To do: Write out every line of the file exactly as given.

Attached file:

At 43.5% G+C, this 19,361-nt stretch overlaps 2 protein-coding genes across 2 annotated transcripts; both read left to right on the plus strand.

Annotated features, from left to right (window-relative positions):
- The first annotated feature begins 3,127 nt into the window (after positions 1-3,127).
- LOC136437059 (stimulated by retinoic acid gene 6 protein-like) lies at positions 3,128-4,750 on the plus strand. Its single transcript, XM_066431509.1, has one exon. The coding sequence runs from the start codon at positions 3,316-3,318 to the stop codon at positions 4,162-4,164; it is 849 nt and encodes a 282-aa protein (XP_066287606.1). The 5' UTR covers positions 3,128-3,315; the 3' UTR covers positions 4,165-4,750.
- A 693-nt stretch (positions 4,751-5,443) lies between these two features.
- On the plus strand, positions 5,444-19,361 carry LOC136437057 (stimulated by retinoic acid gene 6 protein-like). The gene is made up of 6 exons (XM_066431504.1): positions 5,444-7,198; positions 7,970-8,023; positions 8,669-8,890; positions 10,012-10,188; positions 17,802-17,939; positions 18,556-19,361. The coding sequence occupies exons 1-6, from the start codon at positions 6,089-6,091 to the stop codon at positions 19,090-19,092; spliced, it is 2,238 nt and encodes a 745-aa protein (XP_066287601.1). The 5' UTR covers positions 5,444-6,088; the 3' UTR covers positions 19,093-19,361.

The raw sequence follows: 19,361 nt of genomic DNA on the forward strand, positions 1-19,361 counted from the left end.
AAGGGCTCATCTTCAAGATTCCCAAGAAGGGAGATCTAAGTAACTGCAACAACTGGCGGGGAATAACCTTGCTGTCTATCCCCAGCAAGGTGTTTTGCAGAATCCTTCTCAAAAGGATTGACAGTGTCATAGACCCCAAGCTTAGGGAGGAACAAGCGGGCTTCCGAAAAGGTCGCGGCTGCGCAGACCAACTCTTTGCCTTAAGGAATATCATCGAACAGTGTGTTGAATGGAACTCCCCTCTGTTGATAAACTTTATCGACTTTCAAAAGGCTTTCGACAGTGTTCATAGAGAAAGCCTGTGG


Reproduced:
At 43.5% G+C, this 19,361-nt stretch overlaps 2 protein-coding genes across 2 annotated transcripts; both read left to right on the plus strand.

Annotated features, from left to right (window-relative positions):
- The first annotated feature begins 3,127 nt into the window (after positions 1-3,127).
- LOC136437059 (stimulated by retinoic acid gene 6 protein-like) lies at positions 3,128-4,750 on the plus strand. Its single transcript, XM_066431509.1, has one exon. The coding sequence runs from the start codon at positions 3,316-3,318 to the stop codon at positions 4,162-4,164; it is 849 nt and encodes a 282-aa protein (XP_066287606.1). The 5' UTR covers positions 3,128-3,315; the 3' UTR covers positions 4,165-4,750.
- A 693-nt stretch (positions 4,751-5,443) lies between these two features.
- On the plus strand, positions 5,444-19,361 carry LOC136437057 (stimulated by retinoic acid gene 6 protein-like). The gene is made up of 6 exons (XM_066431504.1): positions 5,444-7,198; positions 7,970-8,023; positions 8,669-8,890; positions 10,012-10,188; positions 17,802-17,939; positions 18,556-19,361. The coding sequence occupies exons 1-6, from the start codon at positions 6,089-6,091 to the stop codon at positions 19,090-19,092; spliced, it is 2,238 nt and encodes a 745-aa protein (XP_066287601.1). The 5' UTR covers positions 5,444-6,088; the 3' UTR covers positions 19,093-19,361.

The raw sequence follows: 19,361 nt of genomic DNA on the forward strand, positions 1-19,361 counted from the left end.
AAGGGCTCATCTTCAAGATTCCCAAGAAGGGAGATCTAAGTAACTGCAACAACTGGCGGGGAATAACCTTGCTGTCTATCCCCAGCAAGGTGTTTTGCAGAATCCTTCTCAAAAGGATTGACAGTGTCATAGACCCCAAGCTTAGGGAGGAACAAGCGGGCTTCCGAAAAGGTCGCGGCTGCGCAGACCAACTCTTTGCCTTAAGGAATATCATCGAACAGTGTGTTGAATGGAACTCCCCTCTGTTGATAAACTTTATCGACTTTCAAAAGGCTTTCGACAGTGTTCATAGAGAAAGCCTGTGG